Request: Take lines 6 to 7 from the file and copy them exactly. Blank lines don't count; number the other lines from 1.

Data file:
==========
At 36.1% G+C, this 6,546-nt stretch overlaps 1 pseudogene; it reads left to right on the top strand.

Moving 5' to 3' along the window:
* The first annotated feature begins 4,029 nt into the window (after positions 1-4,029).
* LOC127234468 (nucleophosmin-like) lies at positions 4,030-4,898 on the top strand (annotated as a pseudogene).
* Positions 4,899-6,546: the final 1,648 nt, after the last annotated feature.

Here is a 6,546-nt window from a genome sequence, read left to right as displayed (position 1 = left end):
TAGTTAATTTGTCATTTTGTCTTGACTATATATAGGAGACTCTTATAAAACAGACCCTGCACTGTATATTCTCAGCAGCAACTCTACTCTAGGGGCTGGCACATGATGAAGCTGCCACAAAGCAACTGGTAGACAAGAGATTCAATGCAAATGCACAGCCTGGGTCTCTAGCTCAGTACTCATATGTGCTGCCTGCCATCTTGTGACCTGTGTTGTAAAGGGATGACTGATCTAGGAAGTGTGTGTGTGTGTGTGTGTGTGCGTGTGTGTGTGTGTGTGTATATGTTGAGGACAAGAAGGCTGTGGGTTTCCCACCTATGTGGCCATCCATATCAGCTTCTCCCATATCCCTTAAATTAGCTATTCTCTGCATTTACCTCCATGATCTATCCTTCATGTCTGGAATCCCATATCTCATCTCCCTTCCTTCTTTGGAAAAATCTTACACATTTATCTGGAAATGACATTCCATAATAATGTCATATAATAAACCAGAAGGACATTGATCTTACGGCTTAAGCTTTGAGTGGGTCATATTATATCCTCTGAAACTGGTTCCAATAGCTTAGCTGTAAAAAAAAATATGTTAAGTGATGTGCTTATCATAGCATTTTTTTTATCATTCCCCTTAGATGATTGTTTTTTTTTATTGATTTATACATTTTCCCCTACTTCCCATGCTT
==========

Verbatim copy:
Here is a 6,546-nt window from a genome sequence, read left to right as displayed (position 1 = left end):
TAGTTAATTTGTCATTTTGTCTTGACTATATATAGGAGACTCTTATAAAACAGACCCTGCACTGTATATTCTCAGCAGCAACTCTACTCTAGGGGCTGGCACATGATGAAGCTGCCACAAAGCAACTGGTAGACAAGAGATTCAATGCAAATGCACAGCCTGGGTCTCTAGCTCAGTACTCATATGTGCTGCCTGCCATCTTGTGACCTGTGTTGTAAAGGGATGACTGATCTAGGAAGTGTGTGTGTGTGTGTGTGTGTGCGTGTGTGTGTGTGTGTGTATATGTTGAGGACAAGAAGGCTGTGGGTTTCCCACCTATGTGGCCATCCATATCAGCTTCTCCCATATCCCTTAAATTAGCTATTCTCTGCATTTACCTCCATGATCTATCCTTCATGTCTGGAATCCCATATCTCATCTCCCTTCCTTCTTTGGAAAAATCTTACACATTTATCTGGAAATGACATTCCATAATAATGTCATATAATAAACCAGAAGGACATTGATCTTACGGCTTAAGCTTTGAGTGGGTCATATTATATCCTCTGAAACTGGTTCCAATAGCTTAGCTGTAAAAAAAAATATGTTAAGTGATGTGCTTATCATAGCATTTTTTTTATCATTCCCCTTAGATGATTGTTTTTTTTTATTGATTTATACATTTTCCCCTACTTCCCATGCTT